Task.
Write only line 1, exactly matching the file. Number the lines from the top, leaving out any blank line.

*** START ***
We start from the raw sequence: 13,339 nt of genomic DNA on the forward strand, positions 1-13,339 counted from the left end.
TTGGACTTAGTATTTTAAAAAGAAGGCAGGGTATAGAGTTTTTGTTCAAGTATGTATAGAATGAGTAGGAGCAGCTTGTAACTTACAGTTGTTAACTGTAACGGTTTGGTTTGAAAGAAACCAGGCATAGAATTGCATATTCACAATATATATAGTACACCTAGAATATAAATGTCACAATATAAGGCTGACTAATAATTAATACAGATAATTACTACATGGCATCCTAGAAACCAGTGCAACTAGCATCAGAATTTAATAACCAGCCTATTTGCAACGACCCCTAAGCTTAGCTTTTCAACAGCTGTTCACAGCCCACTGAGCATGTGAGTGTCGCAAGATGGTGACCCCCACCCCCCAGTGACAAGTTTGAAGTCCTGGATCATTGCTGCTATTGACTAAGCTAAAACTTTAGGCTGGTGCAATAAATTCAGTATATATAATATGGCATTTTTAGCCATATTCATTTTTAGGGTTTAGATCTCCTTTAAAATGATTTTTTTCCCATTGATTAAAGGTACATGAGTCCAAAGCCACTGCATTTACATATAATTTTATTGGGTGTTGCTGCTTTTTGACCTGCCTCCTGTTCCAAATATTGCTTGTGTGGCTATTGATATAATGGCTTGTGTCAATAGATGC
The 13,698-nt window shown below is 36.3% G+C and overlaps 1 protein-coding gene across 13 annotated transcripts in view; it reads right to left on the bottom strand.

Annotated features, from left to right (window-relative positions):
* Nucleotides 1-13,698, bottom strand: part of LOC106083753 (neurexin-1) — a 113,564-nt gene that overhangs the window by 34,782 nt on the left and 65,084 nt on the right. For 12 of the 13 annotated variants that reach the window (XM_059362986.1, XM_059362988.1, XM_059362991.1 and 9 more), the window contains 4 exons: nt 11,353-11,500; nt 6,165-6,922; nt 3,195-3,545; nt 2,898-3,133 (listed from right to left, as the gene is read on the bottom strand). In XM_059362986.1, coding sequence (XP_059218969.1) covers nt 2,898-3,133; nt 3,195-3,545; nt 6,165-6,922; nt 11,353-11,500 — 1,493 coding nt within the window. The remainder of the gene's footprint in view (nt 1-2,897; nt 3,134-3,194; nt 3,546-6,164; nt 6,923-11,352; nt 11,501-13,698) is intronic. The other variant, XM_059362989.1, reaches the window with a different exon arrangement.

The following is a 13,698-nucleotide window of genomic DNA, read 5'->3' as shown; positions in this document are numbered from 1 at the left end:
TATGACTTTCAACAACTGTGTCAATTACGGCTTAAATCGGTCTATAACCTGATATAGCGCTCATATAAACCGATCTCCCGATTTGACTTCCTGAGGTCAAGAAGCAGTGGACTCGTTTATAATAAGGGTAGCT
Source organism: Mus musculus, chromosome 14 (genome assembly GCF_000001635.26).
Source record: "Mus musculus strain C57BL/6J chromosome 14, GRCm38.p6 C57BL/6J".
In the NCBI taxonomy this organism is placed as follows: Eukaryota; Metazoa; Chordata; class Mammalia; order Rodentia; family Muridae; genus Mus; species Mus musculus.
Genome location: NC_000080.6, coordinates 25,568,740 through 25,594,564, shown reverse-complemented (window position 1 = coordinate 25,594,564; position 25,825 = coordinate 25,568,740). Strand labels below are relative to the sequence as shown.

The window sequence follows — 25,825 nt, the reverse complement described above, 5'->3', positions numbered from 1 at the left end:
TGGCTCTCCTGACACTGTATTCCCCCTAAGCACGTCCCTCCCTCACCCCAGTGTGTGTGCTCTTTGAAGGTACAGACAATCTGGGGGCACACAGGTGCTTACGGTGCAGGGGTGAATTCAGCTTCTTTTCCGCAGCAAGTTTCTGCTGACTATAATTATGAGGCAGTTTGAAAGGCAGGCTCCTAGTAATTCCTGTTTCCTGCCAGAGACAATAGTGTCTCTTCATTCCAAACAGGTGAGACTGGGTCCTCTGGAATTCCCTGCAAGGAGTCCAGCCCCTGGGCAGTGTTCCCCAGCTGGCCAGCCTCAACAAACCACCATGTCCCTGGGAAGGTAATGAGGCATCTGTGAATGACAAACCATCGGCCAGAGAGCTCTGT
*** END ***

We start from the raw sequence: 13,339 nt of genomic DNA on the forward strand, positions 1-13,339 counted from the left end.